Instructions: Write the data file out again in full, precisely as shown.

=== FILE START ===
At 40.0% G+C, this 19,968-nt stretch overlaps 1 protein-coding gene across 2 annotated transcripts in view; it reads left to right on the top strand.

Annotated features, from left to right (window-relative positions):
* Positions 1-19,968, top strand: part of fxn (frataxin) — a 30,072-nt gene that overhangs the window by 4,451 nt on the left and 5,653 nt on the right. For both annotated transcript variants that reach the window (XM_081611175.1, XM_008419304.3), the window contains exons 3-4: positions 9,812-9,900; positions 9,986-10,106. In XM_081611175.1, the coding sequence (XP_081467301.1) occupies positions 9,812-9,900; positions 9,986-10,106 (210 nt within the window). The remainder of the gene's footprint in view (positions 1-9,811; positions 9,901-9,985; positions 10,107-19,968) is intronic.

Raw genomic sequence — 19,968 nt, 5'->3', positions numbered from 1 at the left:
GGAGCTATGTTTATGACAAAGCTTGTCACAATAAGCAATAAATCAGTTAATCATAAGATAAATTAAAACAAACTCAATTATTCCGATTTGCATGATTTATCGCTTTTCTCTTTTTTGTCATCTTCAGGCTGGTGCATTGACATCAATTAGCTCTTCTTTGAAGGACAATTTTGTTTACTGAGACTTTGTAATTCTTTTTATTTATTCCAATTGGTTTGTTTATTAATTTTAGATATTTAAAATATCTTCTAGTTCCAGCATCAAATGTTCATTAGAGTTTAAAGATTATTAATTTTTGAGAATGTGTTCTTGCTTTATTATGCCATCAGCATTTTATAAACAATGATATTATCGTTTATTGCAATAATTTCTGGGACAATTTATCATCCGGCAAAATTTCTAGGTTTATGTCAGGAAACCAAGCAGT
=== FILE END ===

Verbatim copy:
At 40.0% G+C, this 19,968-nt stretch overlaps 1 protein-coding gene across 2 annotated transcripts in view; it reads left to right on the top strand.

Annotated features, from left to right (window-relative positions):
* Positions 1-19,968, top strand: part of fxn (frataxin) — a 30,072-nt gene that overhangs the window by 4,451 nt on the left and 5,653 nt on the right. For both annotated transcript variants that reach the window (XM_081611175.1, XM_008419304.3), the window contains exons 3-4: positions 9,812-9,900; positions 9,986-10,106. In XM_081611175.1, the coding sequence (XP_081467301.1) occupies positions 9,812-9,900; positions 9,986-10,106 (210 nt within the window). The remainder of the gene's footprint in view (positions 1-9,811; positions 9,901-9,985; positions 10,107-19,968) is intronic.

Raw genomic sequence — 19,968 nt, 5'->3', positions numbered from 1 at the left:
GGAGCTATGTTTATGACAAAGCTTGTCACAATAAGCAATAAATCAGTTAATCATAAGATAAATTAAAACAAACTCAATTATTCCGATTTGCATGATTTATCGCTTTTCTCTTTTTTGTCATCTTCAGGCTGGTGCATTGACATCAATTAGCTCTTCTTTGAAGGACAATTTTGTTTACTGAGACTTTGTAATTCTTTTTATTTATTCCAATTGGTTTGTTTATTAATTTTAGATATTTAAAATATCTTCTAGTTCCAGCATCAAATGTTCATTAGAGTTTAAAGATTATTAATTTTTGAGAATGTGTTCTTGCTTTATTATGCCATCAGCATTTTATAAACAATGATATTATCGTTTATTGCAATAATTTCTGGGACAATTTATCATCCGGCAAAATTTCTAGGTTTATGTCAGGAAACCAAGCAGT